: প্রধানমন্ত্রী শেখ হাসিনা ধর্ম বিষয়ক প্রতিমন্ত্রী ও একাত্তরের মুক্তিযুদ্ধের প্রবীণ নেতা অ্যাডভোকেট শেখ মোহাম্মদ আবদুল্লাহর মৃত্যুতে শোক জানিয়েছেন। এক…
HANOI, Feb 19, 2015 : At Lunar New Year, most Vietnamese families buy a kumquat tree — a symbol of prosperity — but where once its fruits were candied and enjoyed as a delicacy, now they are left uneaten as food safety scandals batter consumer confidence in local produce.
While communist Vietnam may not make as many global headlines for safety lapses as neighbouring China, the problems facing its consumers are similar — and many of the harmful pesticides they fear most come from over the border.
“Every plant is covered in pesticides now. Even the vegetables I buy in the market every day,” retired teacher Mac Thi Hoa told AFP.
Like many Vietnamese who buy kumquat trees to welcome the new year, Hoa used to cook the small orange fruits with sugar to make a sweet treat. Now she has stopped, fearing for her health.
“The sellers claim they don’t use chemicals on the tree but I don’t believe it,” the 65-year-old said, adding she now uses the fruit tree only for decoration.
Kumquat growers say that to make a profit they need to sell unblemished fruit, and they have to make sure their entire orchard ripens just before Lunar New Year — known as the Tet Festival — to meet huge demand.
This is difficult to achieve without the liberal use of insecticides and fertilisers.
“The kumquats won’t look beautiful,” without the use of chemicals, farmer Nguyen Thi Hang told AFP, even though they make the fruit toxic.
If you eat the fruits straight off the tree “it’s not good for your health,” she said, adding consumers should wait several weeks and wash the fruit carefully to try and remove chemical residue before consuming.
Experts say the fact that even a symbol of prosperity has become a health risk, highlights just how widespread the issue of chemical contamination has become in Vietnam.
– Chemical overload –
Already a major exporter of rice, coffee and seafood, Vietnam is trying to boost fruit and vegetable exports — which were up by 36 percent year-on-year in 2014 to $1.46 billion, official figures show.
Exported produce is monitored closely for banned pesticides. Fruit has previously been hit by export bans in key markets like Japan prompting improvements. But domestically, consumers have to take their chances at the markets.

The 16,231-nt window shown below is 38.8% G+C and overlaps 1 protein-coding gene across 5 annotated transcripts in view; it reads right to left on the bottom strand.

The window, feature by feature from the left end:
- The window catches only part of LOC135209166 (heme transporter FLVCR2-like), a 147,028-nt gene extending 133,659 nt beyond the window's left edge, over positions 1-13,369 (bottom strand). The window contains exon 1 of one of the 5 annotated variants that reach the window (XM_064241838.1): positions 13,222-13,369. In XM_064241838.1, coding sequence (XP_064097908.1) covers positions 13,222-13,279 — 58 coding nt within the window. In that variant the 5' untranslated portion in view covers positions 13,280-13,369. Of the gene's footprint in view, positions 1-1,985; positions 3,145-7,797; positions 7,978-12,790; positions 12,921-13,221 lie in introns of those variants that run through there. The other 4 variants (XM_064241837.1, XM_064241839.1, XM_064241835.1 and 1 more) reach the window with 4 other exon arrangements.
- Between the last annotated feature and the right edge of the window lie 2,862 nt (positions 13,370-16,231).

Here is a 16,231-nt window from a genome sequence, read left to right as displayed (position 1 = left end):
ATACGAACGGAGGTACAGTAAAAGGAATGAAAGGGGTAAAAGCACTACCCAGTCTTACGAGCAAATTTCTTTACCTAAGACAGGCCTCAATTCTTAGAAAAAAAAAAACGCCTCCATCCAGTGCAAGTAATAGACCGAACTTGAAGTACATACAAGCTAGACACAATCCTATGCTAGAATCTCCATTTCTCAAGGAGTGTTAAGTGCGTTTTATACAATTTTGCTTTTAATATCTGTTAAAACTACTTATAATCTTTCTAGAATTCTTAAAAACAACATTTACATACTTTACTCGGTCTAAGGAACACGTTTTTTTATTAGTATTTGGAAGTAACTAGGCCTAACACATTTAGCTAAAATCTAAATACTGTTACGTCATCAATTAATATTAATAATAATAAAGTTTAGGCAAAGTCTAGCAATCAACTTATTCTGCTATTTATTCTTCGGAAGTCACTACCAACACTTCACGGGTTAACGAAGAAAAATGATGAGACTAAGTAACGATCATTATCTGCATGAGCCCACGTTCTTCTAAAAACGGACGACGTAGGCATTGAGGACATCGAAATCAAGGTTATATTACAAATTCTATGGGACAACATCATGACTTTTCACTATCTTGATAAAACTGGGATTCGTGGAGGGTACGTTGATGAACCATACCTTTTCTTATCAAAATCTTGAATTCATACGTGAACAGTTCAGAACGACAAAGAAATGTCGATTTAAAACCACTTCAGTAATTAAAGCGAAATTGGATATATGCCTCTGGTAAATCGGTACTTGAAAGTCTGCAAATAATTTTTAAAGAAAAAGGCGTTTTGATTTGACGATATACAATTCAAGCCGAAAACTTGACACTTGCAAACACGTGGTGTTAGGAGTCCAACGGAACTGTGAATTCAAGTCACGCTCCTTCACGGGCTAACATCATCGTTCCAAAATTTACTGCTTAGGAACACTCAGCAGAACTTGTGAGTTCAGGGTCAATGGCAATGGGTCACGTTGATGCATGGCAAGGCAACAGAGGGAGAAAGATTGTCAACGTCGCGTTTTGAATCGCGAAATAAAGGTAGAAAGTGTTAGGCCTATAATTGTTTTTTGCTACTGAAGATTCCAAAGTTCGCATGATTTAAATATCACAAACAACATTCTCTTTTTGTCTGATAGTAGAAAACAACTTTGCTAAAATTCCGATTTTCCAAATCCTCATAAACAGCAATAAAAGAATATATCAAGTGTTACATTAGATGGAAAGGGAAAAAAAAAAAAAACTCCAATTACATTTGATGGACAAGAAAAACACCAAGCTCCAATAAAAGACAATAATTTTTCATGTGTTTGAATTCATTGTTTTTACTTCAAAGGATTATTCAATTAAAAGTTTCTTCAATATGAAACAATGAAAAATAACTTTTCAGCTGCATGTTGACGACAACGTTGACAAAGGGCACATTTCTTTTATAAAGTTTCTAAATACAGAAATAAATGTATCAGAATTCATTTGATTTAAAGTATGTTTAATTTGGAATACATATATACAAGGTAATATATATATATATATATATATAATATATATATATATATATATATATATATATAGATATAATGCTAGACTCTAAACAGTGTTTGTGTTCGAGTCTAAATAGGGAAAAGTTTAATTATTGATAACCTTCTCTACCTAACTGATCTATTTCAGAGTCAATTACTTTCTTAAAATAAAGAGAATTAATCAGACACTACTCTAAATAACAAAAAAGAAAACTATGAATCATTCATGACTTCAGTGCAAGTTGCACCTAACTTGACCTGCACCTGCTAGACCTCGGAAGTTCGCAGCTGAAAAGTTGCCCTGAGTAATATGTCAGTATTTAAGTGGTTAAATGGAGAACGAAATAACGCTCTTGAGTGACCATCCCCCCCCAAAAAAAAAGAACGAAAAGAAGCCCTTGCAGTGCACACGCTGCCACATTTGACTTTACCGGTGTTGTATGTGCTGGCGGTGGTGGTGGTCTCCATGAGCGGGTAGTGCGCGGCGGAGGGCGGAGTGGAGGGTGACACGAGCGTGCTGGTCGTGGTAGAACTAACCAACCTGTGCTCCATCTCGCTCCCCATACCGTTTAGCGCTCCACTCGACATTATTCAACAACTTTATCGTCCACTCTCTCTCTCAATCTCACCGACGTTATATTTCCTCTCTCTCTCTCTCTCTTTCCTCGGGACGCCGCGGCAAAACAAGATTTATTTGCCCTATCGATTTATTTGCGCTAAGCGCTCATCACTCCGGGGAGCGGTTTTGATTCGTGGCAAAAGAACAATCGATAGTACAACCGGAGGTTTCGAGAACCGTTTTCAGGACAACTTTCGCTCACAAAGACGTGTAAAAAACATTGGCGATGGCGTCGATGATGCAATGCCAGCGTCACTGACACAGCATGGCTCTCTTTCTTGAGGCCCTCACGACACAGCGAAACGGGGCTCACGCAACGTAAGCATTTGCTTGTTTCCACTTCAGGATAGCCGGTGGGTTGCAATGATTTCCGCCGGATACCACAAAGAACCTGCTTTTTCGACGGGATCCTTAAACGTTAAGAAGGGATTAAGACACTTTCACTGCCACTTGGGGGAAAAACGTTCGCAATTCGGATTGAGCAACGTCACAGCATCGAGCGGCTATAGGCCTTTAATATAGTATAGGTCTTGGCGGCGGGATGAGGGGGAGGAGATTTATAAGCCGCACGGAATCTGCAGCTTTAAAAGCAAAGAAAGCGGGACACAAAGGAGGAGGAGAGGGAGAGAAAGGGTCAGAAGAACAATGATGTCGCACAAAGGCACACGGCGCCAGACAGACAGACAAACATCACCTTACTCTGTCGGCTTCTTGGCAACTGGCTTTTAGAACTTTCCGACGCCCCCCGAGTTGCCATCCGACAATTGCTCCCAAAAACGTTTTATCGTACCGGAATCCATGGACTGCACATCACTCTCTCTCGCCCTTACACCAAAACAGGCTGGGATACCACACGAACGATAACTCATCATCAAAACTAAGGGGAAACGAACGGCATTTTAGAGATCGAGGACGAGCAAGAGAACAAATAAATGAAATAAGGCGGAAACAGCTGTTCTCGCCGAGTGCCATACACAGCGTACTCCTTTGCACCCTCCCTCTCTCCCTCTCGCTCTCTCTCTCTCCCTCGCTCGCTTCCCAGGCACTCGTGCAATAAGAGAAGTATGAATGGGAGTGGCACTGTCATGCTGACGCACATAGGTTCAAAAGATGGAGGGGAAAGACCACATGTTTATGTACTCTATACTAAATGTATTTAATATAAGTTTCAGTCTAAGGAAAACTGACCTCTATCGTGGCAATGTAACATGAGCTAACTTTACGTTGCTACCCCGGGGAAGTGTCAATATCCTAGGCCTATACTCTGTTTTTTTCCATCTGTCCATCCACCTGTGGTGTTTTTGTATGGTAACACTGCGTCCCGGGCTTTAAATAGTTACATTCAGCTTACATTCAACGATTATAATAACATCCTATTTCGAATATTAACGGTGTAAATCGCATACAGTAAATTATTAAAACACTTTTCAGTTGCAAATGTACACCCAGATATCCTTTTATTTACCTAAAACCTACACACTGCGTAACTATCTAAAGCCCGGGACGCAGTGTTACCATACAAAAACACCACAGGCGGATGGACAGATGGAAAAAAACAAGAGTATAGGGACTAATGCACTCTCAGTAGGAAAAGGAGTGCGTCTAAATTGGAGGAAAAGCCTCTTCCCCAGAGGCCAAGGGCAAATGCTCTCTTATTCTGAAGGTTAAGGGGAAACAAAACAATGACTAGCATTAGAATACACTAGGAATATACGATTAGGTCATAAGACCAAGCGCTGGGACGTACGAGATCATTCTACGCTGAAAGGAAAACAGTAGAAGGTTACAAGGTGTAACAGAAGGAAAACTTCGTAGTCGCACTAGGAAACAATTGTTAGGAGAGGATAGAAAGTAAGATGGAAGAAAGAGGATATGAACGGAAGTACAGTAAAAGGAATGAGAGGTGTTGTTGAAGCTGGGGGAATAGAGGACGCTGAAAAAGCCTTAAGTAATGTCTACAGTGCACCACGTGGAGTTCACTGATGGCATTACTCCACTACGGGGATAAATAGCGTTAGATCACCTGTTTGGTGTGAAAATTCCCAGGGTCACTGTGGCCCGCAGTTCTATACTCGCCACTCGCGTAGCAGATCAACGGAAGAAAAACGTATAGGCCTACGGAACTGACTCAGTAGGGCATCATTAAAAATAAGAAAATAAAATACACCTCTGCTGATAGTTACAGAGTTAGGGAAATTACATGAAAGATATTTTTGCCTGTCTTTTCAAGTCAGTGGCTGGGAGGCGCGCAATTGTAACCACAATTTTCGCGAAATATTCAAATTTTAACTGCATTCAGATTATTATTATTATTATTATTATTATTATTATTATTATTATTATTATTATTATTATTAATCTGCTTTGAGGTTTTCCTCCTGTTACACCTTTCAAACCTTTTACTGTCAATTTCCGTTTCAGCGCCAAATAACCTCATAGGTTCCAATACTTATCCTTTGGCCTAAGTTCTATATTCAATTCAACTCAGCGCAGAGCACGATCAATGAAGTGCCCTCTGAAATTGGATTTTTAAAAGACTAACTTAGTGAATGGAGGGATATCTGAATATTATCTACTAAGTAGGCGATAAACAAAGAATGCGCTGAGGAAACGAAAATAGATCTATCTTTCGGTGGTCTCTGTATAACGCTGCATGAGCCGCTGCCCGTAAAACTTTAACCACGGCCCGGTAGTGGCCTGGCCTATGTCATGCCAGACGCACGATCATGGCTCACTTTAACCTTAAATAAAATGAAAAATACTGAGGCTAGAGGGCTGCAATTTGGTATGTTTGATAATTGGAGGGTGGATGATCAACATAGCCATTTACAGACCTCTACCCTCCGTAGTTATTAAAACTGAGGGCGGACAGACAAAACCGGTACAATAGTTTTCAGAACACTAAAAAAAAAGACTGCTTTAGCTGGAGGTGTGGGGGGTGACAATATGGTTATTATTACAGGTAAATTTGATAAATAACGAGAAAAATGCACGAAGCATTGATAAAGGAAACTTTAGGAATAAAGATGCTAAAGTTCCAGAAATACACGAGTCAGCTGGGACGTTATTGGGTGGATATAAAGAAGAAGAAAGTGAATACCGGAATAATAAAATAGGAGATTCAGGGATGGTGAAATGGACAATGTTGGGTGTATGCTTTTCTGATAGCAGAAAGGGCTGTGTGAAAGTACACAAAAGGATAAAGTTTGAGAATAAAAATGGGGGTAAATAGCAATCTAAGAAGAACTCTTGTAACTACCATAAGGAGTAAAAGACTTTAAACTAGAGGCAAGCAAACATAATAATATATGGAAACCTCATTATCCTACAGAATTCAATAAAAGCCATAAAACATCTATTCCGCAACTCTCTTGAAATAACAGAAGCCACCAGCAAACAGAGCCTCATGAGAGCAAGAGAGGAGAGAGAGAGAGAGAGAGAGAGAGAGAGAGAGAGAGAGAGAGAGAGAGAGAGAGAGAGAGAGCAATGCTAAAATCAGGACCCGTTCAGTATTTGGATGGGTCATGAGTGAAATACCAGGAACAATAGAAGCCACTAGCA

The overwhelming majority of Vietnamese still buy their fresh produce in traditional “wet markets” — open-air, informal and often unhygienic.
There are regular food safety scandals when produce is found to have exceeded the permitted Maximum Residue Level (MRL) of a pesticide, and state-run media often reports on banned preservatives being found on imported Chinese produce.
Last year, Vietnam spent more than $770 million importing pesticides, official figures show, and experts say much more is being smuggled over the border illegally from China.
At least a third of Vietnamese farmers are not using chemical pesticides correctly, according to Ministry of Agriculture research.
“Any insecticide can be dangerous,” farmer Vu Huu Nhung told AFP while spraying chemicals onto his cabbage fields — eschewing a protective mask — in Dang Xa commune on the outskirt of Hanoi.
“But I think it’s safe enough if you strictly follow the instructions,” he said, saying he was unsure what his made-in-China products contained.
According to Professor Nguyen Van Tuat, deputy director of Vietnam’s Agriculture Science Institute, over-use of pesticides is already having a “bad impact” — and things are getting worse.
“Some farmers have increased the amount of chemicals they’re using,” he said, adding this puts both farmers and consumers at risk of chemical poisoning.
“The chemicals may also eliminate useful insects and could be causing various plant epidemics,” he told AFP.
– Crisis of trust –
The widespread and largely unregulated application of harmful chemicals has also created a crisis of trust in Vietnam’s fruit and vegetable industry, Professor Tuat said.
Consumers “are hesitant — they don’t know where and how to buy safe products, they’ve lost their trust in (Vietnamese) products’ quality,” he added.
They also face the risk of widespread bacterial contamination, in part due to poor hygiene standards throughout the food chain.
In December, Vietnam’s Association of Standards and Consumers Protection said it had found E. coli bacteria on 90 percent of vegetables sampled in Hanoi.
Food safety issues are felt particularly acutely in Vietnam, where the traditional diet includes large amounts of raw or lightly cooked vegetables and herbs.
Some local companies are seeking to produce more organic products, but Vietnam has no rigorous certification process or testing and many struggle to find organic fertiliser and battle cross-contamination issues.
Not everyone is prepared to pay the additional costs for organic vegetables either. Many, like retired teacher Hoa, prefer to take their chances in the market.
“Clean or not, we have to eat fruit and vegetables every day,” she says. “Everyone dies in the end, we’d rather die with a full stomach than an empty one.”